The Family and Medical Leave Act (FMLA) provides employees with job-protected and unpaid leave for qualified medical and family reasons with a continuation of group health insurance coverage. FMLA enables workers to balance the demands of work and family without having to choose between keeping their job and caring for themselves or loved ones. An eligible employee may be able to take leave for events such as the birth or adoption of a child, serious illness of an employee or close family member, or an exigency arising out of a close family member’s military service.
Although employers have an obligation under the law comply with FMLA, mistakes are made resulting in the wrongful denial of FMLA leave. When an employee requesting FMLA is subjected to adverse employment action such as being fired or disciplined, the employer can be liable for retaliation. Not all that surprisingly, FMLA issues can be traced back to managers who work more directly with employees and, in most cases, managers are the cause of employment law violations involving FMLA.
Common mistakes regarding FMLA leave at the management level sometimes result in problems for the employee, but also for the employer who may be subject to legal action when employees are treated unfairly. The following training tips designed for management to prevent FMLA violations speaks volumes on what can go wrong in the interactions between managers and employees with regard to FMLA – an interesting perspective for employees subject to denial or retaliation:
- Managers should know the difference between FMLA and sick days. The mention of a “bad back” may very well be from a weekend of raking, but could also be an indication of a more serious condition protected by FMLA. Managers should tune in to the possibility that an absence may be protected under FMLA so that they can proceed accordingly.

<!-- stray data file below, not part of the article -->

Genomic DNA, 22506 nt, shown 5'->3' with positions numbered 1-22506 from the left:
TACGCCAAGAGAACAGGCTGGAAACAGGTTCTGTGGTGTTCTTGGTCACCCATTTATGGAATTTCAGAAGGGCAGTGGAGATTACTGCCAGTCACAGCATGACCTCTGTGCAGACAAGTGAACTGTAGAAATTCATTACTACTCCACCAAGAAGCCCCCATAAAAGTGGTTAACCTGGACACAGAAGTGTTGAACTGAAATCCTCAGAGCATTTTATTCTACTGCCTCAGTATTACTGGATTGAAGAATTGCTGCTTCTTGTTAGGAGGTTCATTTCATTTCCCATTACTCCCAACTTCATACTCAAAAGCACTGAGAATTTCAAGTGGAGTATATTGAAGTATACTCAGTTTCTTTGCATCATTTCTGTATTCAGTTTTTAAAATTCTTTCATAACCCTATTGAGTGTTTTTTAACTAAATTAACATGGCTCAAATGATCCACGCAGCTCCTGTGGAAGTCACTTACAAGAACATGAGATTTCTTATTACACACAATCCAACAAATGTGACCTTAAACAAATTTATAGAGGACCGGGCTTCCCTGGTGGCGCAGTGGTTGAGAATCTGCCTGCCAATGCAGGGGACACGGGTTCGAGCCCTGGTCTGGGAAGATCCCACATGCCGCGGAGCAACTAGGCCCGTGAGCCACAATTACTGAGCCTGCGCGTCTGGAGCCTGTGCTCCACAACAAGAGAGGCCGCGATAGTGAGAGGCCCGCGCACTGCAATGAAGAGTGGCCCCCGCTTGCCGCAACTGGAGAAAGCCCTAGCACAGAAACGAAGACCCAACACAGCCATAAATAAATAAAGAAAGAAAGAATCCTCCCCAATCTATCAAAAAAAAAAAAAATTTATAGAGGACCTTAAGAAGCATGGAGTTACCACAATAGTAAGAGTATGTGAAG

- Disabuse managers of the notion that FMLA leave is only for long term leave. Managers often think there is some three day threshold for leave to qualify for FMLA protection, however, intermittent leave can qualify for protection also.
- Managers should consistently enforce policies for reporting absences and submitting documentation. If an employee is terminated for excessive absences when all along they’ve been texting a supervisor about FMLA leave, there could be a violation of the employees’ rights under FMLA.
- Once a manager is aware that an employee might need leave for a medical condition, they own it until the baton is handed off and they receive notice that HR or a leave administrator has taken ownership of the request. It is not enough to merely point an employee in the right direction without follow up.
- Managers should keep any resentment over a leave request to themselves. Displaying disgruntlement or hostility through words or actions or sharing negative feelings about an employee via communications with other managers or HR is not appropriate and can be evidence of retaliation.
- Confidentially is a must for managers regarding FMLA leave. The details of employees’ conditions and leaves shouldn’t be discussed in meetings with people who have no reason to know that information. That alone can create an FMLA violation.
- Require managers to leave leave-takers alone unless absolutely necessary. There may be situations in which the employee on leave will want to check in or a co-worker needs to ask an important question, but those should be kept to a minimum and handled appropriately.
- If managers are recommending termination and FMLA is involved, it cannot be because of the leave and they will need to provide solid documentation about separate issues.
There are many ways to prove that employers and their managers violated your rights under FMLA law. If you have been denied FMLA leave or subjected to an adverse employment action including wrongful termination after requesting FMLA leave, contact the Des Moines employment law offices of Stoltze & Stoltze PLC for help today at 515-244-1473.